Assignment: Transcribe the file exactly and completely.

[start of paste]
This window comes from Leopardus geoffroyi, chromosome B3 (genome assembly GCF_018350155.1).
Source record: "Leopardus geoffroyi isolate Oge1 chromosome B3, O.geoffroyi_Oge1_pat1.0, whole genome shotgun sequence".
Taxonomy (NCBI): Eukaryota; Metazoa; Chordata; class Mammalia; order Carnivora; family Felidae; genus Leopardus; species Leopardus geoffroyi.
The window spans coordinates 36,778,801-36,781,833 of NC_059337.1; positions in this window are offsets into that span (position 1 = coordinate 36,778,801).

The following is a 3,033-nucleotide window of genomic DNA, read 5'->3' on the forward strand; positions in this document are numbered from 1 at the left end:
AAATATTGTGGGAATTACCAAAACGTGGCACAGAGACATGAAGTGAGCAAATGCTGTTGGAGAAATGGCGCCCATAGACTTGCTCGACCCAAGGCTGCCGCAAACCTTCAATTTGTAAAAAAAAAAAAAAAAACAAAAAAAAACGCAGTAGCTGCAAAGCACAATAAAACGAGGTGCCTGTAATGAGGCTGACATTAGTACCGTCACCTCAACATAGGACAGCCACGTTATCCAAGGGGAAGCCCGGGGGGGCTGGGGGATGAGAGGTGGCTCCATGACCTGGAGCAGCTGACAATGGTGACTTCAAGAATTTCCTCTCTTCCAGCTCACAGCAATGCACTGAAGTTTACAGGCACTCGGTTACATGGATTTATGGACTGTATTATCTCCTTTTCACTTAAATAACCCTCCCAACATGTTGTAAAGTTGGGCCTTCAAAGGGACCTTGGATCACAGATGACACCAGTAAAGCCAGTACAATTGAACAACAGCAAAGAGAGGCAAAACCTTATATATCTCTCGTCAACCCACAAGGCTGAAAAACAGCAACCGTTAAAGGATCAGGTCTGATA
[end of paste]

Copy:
This window comes from Leopardus geoffroyi, chromosome B3 (genome assembly GCF_018350155.1).
Source record: "Leopardus geoffroyi isolate Oge1 chromosome B3, O.geoffroyi_Oge1_pat1.0, whole genome shotgun sequence".
Taxonomy (NCBI): Eukaryota; Metazoa; Chordata; class Mammalia; order Carnivora; family Felidae; genus Leopardus; species Leopardus geoffroyi.
The window spans coordinates 36,778,801-36,781,833 of NC_059337.1; positions in this window are offsets into that span (position 1 = coordinate 36,778,801).

The following is a 3,033-nucleotide window of genomic DNA, read 5'->3' on the forward strand; positions in this document are numbered from 1 at the left end:
AAATATTGTGGGAATTACCAAAACGTGGCACAGAGACATGAAGTGAGCAAATGCTGTTGGAGAAATGGCGCCCATAGACTTGCTCGACCCAAGGCTGCCGCAAACCTTCAATTTGTAAAAAAAAAAAAAAAAACAAAAAAAAACGCAGTAGCTGCAAAGCACAATAAAACGAGGTGCCTGTAATGAGGCTGACATTAGTACCGTCACCTCAACATAGGACAGCCACGTTATCCAAGGGGAAGCCCGGGGGGGCTGGGGGATGAGAGGTGGCTCCATGACCTGGAGCAGCTGACAATGGTGACTTCAAGAATTTCCTCTCTTCCAGCTCACAGCAATGCACTGAAGTTTACAGGCACTCGGTTACATGGATTTATGGACTGTATTATCTCCTTTTCACTTAAATAACCCTCCCAACATGTTGTAAAGTTGGGCCTTCAAAGGGACCTTGGATCACAGATGACACCAGTAAAGCCAGTACAATTGAACAACAGCAAAGAGAGGCAAAACCTTATATATCTCTCGTCAACCCACAAGGCTGAAAAACAGCAACCGTTAAAGGATCAGGTCTGATA